As a marine biologist, research can be a useful way to expand your professional experiences, build your resume, and get paid. However, finding a paid research opportunity can be difficult depending on the availability. Oftentimes, research will go unpaid. BUT, if you communicate with your supervisor upfront and put enough time into the position, you may find yourself with a paid research opportunity.
In my experience, I worked the first 6 months of my research position without pay. Nevertheless, after those 6 months, I secured a steady stream of income and a flexible schedule. To learn more about my experiences in undergrad research, read this article.
If you’re looking for short-term paid opportunities, sign yourself up for any career-related email lists your school or department has. During my undergrad years, I was on a mailing list that sent out information about occasional weekend opportunities and research cruises. For long-term opportunities, look into whether your university has an online portal for job listings (that’s how I found my very first research position.)
4. Get SCUBA certified in college.
For marine biologists, SCUBA can open new career doors. If you’re interested in working at zoos or aquariums, SCUBA is often a pre-requisite. Because SCUBA certification can get expensive, check out what opportunities are available through your university.
As you research cost-effective options at your university, you may find a SCUBA certification course through the recreation department. Alternatively, you may find a SCUBA certification course and scientific diving course through your marine biology department.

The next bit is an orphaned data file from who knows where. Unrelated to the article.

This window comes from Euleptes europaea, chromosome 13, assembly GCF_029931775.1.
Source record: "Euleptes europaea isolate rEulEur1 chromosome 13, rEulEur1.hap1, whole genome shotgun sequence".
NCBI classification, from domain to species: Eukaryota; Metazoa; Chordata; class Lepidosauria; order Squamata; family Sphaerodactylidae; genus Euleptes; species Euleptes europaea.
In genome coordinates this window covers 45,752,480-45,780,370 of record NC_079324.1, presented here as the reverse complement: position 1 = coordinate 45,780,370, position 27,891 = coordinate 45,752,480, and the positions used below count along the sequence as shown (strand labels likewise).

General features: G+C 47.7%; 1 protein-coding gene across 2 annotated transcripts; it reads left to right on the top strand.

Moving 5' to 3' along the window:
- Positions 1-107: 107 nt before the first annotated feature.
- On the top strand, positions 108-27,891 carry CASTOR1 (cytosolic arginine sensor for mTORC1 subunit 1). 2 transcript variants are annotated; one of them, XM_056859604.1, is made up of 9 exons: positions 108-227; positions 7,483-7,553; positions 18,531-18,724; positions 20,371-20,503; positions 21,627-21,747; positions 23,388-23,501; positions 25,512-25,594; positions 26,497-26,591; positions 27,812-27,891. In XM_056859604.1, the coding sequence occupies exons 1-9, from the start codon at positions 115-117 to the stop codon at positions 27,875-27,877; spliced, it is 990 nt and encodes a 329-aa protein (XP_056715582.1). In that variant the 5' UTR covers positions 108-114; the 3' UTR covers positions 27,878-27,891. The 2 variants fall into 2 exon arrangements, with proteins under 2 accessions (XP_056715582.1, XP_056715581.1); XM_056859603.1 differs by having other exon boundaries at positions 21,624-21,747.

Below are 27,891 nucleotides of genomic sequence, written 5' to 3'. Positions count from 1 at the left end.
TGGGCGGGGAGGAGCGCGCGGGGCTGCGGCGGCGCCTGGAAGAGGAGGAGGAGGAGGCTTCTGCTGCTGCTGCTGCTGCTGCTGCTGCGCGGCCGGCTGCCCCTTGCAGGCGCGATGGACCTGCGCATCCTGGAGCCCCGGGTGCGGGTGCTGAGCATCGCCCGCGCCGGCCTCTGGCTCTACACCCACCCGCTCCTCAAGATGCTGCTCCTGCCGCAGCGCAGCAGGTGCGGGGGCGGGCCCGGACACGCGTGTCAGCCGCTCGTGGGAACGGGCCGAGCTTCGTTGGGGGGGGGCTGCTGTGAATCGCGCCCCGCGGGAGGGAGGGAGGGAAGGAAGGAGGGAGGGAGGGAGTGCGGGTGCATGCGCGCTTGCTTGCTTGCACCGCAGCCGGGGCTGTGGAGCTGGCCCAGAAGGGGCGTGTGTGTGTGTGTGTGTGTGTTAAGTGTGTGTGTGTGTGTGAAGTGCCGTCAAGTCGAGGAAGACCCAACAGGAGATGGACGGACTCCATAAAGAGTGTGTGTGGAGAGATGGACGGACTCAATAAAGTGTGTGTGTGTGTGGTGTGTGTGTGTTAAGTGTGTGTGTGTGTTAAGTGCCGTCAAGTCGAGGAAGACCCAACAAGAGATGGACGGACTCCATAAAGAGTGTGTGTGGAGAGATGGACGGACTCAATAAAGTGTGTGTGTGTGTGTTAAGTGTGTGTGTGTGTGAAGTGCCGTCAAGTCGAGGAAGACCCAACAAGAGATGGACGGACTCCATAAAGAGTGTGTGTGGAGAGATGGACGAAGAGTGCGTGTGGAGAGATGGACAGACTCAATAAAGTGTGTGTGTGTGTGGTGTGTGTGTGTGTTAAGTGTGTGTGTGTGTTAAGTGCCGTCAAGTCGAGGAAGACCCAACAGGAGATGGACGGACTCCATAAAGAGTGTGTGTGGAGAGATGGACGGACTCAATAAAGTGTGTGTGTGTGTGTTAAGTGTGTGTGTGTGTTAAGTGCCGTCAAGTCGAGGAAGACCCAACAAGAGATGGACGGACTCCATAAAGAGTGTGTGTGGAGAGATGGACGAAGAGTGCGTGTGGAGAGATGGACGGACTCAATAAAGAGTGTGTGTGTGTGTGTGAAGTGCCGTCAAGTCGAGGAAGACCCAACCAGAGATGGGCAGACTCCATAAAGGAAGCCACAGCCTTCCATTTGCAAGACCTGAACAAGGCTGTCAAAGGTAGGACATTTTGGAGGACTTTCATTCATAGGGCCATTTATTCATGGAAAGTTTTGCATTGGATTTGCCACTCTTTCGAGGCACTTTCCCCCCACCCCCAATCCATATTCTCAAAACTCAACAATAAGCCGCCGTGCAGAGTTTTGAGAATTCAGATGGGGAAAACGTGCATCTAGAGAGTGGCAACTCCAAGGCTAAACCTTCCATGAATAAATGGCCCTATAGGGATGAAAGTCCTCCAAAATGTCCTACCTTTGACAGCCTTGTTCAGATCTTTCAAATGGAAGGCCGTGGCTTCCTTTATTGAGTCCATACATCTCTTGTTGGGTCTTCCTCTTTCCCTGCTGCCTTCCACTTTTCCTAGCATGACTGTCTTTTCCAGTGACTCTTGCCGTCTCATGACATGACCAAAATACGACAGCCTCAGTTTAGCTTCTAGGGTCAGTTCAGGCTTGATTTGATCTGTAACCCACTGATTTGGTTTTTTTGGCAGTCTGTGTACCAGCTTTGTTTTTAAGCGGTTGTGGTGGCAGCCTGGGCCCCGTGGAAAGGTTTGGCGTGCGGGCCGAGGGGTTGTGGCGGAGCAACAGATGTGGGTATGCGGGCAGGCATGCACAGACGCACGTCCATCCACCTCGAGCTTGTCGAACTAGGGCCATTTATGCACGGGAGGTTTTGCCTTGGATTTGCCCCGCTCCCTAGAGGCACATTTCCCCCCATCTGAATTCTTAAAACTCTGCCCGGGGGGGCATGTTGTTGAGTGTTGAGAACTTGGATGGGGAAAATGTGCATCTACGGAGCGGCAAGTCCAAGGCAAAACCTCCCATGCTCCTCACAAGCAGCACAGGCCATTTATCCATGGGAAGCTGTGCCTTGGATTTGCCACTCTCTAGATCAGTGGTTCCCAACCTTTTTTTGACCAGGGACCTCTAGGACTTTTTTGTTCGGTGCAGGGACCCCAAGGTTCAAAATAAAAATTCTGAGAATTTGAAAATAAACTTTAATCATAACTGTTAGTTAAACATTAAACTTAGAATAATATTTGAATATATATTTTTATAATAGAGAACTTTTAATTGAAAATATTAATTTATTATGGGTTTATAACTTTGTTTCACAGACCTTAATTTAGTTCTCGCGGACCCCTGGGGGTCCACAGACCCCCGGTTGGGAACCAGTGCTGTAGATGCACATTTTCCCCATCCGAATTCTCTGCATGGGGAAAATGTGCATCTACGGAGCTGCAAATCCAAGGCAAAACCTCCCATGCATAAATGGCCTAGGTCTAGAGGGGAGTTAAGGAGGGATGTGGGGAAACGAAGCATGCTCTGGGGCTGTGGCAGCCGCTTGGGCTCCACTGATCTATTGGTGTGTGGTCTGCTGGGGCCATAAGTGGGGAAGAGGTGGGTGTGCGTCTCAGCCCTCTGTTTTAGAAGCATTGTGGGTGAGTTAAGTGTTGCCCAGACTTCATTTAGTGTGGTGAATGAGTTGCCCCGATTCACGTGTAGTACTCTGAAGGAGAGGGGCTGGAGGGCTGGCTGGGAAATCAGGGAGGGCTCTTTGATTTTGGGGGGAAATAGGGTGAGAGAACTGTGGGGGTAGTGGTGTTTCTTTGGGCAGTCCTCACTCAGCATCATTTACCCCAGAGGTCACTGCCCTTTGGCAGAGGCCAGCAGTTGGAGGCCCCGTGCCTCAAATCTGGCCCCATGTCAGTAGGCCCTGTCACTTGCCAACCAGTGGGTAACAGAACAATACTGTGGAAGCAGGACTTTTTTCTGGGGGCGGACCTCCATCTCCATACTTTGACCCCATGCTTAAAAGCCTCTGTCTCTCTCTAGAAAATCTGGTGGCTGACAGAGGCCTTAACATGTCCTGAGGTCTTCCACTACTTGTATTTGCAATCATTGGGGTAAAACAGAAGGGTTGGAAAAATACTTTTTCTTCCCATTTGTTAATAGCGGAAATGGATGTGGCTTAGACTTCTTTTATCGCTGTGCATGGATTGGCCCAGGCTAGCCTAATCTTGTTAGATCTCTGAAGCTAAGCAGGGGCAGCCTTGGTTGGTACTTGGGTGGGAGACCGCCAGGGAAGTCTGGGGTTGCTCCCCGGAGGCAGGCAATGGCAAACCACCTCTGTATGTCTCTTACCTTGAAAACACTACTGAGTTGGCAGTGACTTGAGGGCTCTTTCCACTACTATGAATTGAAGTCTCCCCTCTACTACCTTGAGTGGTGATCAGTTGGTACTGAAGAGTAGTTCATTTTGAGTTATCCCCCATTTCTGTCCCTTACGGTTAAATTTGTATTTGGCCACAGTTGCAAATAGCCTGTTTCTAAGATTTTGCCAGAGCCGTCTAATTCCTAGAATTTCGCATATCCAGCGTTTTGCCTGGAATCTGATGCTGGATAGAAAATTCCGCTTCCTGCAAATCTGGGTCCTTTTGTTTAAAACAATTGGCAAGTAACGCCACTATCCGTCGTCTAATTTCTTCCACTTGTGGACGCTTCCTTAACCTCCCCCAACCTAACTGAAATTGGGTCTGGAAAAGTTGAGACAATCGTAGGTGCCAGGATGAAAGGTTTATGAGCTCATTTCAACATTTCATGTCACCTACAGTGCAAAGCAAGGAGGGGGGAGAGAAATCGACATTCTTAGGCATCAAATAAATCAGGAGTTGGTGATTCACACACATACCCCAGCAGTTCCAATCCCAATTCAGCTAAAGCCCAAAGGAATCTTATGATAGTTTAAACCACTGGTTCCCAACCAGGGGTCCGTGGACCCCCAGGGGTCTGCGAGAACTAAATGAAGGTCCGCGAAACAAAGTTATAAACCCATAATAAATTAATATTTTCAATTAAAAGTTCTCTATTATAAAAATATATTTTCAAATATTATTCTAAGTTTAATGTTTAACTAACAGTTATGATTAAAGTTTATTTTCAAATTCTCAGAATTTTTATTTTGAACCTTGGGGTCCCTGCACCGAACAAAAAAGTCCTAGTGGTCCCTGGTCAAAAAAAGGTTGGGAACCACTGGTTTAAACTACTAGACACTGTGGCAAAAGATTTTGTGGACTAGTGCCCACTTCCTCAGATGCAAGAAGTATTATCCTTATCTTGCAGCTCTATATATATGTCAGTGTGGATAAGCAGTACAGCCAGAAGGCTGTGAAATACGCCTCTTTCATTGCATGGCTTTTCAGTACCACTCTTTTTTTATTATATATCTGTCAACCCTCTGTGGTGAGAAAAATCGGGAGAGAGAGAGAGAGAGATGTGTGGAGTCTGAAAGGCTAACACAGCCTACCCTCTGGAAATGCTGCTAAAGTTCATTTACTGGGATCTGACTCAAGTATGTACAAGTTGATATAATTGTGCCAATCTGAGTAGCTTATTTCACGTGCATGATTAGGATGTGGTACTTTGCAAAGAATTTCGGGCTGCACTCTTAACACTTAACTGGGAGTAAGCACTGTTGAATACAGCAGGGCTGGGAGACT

Since SCUBA can broaden your career prospects, the earlier you get certified the better. And, depending on your university, you may find cheaper paths to SCUBA certification than what’s offered at your local dive shop.
5. Save money on entertainment by volunteering.
At the end of the day, entertainment may be another high-spend category in your budget. To keep your brain stimulated, consider volunteering at your local aquarium Not only will you score free access to the aquarium, but you will also have the opportunity to meet new people, whether they be guests or fellow volunteers.
Over the years, I’ve volunteered at aquariums, and each volunteer shift has been rewarding in one way or another. From jaw-dropping ocean sunsets and whale watching cruises to tide pooling expeditions and shark egg presentations, volunteering has engaged me with new entertaining opportunities.
Not near an aquarium? Consider volunteering at a nature reserve or zoo. Perhaps, you can organize or participate in a beach cleanup as well. No matter where you are, there are likely organizations waiting in anticipation for volunteers, like you.
Take charge of your finances and save money by staying mindful and diligent. College doesn’t need to be a time for money to disappear—it can be a time to grow and save money. As you move through college, prioritize your savings and investments, and keep these tips in mind. With some practice, you may improve your financial health and save money along the way.
If you’d like to learn more about the marine biology major, check out this article.
Hope you enjoyed the blog! What tips would you recommend for marine biology college students?